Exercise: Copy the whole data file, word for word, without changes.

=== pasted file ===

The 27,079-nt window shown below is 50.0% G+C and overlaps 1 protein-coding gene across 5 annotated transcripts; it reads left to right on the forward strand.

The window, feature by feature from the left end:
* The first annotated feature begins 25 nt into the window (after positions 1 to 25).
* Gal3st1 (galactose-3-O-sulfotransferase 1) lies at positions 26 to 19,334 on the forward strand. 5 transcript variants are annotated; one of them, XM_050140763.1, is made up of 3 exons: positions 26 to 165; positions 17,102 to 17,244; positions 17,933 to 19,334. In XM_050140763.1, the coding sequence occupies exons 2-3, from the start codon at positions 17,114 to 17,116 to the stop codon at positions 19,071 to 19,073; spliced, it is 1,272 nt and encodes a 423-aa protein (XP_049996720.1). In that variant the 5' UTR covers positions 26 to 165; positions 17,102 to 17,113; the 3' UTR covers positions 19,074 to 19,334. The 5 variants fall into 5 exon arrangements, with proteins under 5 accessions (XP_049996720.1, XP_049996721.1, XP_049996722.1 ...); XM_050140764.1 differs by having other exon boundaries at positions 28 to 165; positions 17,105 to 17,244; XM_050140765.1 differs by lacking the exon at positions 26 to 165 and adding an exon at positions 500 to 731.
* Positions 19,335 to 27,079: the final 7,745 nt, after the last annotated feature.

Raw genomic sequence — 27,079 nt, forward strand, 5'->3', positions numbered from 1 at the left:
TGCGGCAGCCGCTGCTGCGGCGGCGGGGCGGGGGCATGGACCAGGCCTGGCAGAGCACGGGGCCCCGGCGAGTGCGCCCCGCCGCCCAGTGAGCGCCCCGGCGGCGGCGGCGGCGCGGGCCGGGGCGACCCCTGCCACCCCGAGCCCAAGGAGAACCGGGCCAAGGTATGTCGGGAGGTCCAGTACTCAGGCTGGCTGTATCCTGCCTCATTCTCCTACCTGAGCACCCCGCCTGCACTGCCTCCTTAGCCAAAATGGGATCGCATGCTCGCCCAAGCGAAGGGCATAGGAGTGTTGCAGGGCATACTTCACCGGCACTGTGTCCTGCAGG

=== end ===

The 27,079-nt window shown below is 50.0% G+C and overlaps 1 protein-coding gene across 5 annotated transcripts; it reads left to right on the forward strand.

The window, feature by feature from the left end:
* The first annotated feature begins 25 nt into the window (after positions 1 to 25).
* Gal3st1 (galactose-3-O-sulfotransferase 1) lies at positions 26 to 19,334 on the forward strand. 5 transcript variants are annotated; one of them, XM_050140763.1, is made up of 3 exons: positions 26 to 165; positions 17,102 to 17,244; positions 17,933 to 19,334. In XM_050140763.1, the coding sequence occupies exons 2-3, from the start codon at positions 17,114 to 17,116 to the stop codon at positions 19,071 to 19,073; spliced, it is 1,272 nt and encodes a 423-aa protein (XP_049996720.1). In that variant the 5' UTR covers positions 26 to 165; positions 17,102 to 17,113; the 3' UTR covers positions 19,074 to 19,334. The 5 variants fall into 5 exon arrangements, with proteins under 5 accessions (XP_049996720.1, XP_049996721.1, XP_049996722.1 ...); XM_050140764.1 differs by having other exon boundaries at positions 28 to 165; positions 17,105 to 17,244; XM_050140765.1 differs by lacking the exon at positions 26 to 165 and adding an exon at positions 500 to 731.
* Positions 19,335 to 27,079: the final 7,745 nt, after the last annotated feature.

Raw genomic sequence — 27,079 nt, forward strand, 5'->3', positions numbered from 1 at the left:
TGCGGCAGCCGCTGCTGCGGCGGCGGGGCGGGGGCATGGACCAGGCCTGGCAGAGCACGGGGCCCCGGCGAGTGCGCCCCGCCGCCCAGTGAGCGCCCCGGCGGCGGCGGCGGCGCGGGCCGGGGCGACCCCTGCCACCCCGAGCCCAAGGAGAACCGGGCCAAGGTATGTCGGGAGGTCCAGTACTCAGGCTGGCTGTATCCTGCCTCATTCTCCTACCTGAGCACCCCGCCTGCACTGCCTCCTTAGCCAAAATGGGATCGCATGCTCGCCCAAGCGAAGGGCATAGGAGTGTTGCAGGGCATACTTCACCGGCACTGTGTCCTGCAGG